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A History of Ancient Greece in Fifty Lives

Thames and Hudson

HB, 76 illustrations, 53 in colour  

The political leaders, writers and philosophers of ancient Greece turned a small group of city states into a pan-Mediterranean civilization, whose legacy can be found everywhere today. But who were these people, what do we know of their lives and how did they interact with one another?

In this original new approach to telling the history of Greece, David Stuttard weaves together the lives of the movers and shakers of the Greek world into a continuous narrative, from the early tyrant rulers Peisistratus and Polycrates, through the stirrings of democracy under Cleisthenes to the emergence of Macedon under Philip II and Alexander the Great and the eventual decline of the Greek world with the rise of Rome.

Moving from Sicily to Afghanistan, and from Macedonia to Alexandria, delving into the worlds of mathematics and geography, rhetoric and historiography, painting and sculpture; exploring the accounts of historians and mystics, poets and dramatists, political commentators and philosophers, this book creates a vivid picture of life in all arenas of the ancient Greek world.

As well as the most famous politicians and writers, including the Athenian statesman Pericles, the Spartan general Leonidas, the philosopher Plato and the scientist Archimedes, in these pages the reader will meet less well-known figures such as Milo, the Olympic wrestler who led his home town in a time of crisis; Aspasia, the brilliant female intellectual, who taught rhetoric to Socrates; Zeuxis, the painter who invented trompe l’oeil; and Epaminondas, the Theban who taught tactics to Philip of Macedon and so destroyed his own city.

Reviews and Comments

A few great men operating in isolation – too often this is the way ancient Greece is described to us. Stuttard puts the very greatest into their historical, political and cultural contexts and coaxes some of the lesser known centre stage. Compelling, sympathetic, revelatory and charismatic – a vital volume.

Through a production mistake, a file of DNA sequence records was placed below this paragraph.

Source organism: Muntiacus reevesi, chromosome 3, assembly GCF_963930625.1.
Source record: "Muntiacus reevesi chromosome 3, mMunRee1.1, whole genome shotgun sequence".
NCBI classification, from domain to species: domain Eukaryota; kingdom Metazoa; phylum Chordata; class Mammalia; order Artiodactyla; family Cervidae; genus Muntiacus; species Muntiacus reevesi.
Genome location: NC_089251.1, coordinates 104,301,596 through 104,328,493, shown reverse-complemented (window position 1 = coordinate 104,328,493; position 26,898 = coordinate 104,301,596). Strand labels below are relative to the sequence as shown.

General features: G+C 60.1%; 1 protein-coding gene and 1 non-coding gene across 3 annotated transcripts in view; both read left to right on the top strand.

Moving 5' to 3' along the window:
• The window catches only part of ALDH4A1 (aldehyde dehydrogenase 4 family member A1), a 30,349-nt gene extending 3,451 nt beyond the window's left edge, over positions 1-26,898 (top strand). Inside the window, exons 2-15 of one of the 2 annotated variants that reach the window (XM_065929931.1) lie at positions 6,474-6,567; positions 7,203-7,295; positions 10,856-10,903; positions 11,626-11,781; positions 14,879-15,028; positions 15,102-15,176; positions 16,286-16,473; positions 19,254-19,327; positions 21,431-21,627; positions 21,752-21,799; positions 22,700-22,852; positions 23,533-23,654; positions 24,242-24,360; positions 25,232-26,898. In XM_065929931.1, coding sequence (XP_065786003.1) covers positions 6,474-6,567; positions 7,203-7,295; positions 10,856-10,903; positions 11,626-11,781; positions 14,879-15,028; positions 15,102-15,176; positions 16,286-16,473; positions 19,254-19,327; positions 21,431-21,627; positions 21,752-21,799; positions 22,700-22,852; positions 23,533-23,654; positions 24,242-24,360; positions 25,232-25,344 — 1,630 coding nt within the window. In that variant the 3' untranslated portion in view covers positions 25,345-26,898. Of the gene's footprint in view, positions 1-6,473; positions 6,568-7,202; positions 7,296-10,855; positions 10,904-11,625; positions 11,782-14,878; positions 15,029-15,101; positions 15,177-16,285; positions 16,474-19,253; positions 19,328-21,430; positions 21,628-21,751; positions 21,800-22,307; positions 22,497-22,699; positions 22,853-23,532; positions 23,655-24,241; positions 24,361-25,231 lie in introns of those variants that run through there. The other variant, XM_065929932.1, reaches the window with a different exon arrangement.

Bettany Hughes

Rather than pen yet another straightforward history of ancient Greece, Stuttard (Parthenon: Power and Politics on the Acropolis) explores the civilization through brief biographies of 50 significant historical figures—politicians, philosophers, writers, and artists—in rough chronological order from around 700 BCE to 100 BCE. He does well in covering major biographical points about Herodotus, Pythagoras, and Socrates, but the real power of the book is the author’s ability to convey the context of the subjects’ lives and the interconnected effect of their actions on their society and one another. Valuable, too, is the secondary theme of the development of the historical and biographical record; Stuttard is mindful of the biased, dubious, or fantastical nature of certain sources but presents their accounts with an eye toward exploring how the Greeks’ approach to historiography gradually shifted. Verdict A highly enjoyable and accessible volume. For readers new to Greek history, it provides an excellent overview of significant events and personages, while those familiar with its subjects might find that the presentation results in an interesting perspective.

Kathleen McCallister, Univ. of South Carolina, Columbia,

Library Journal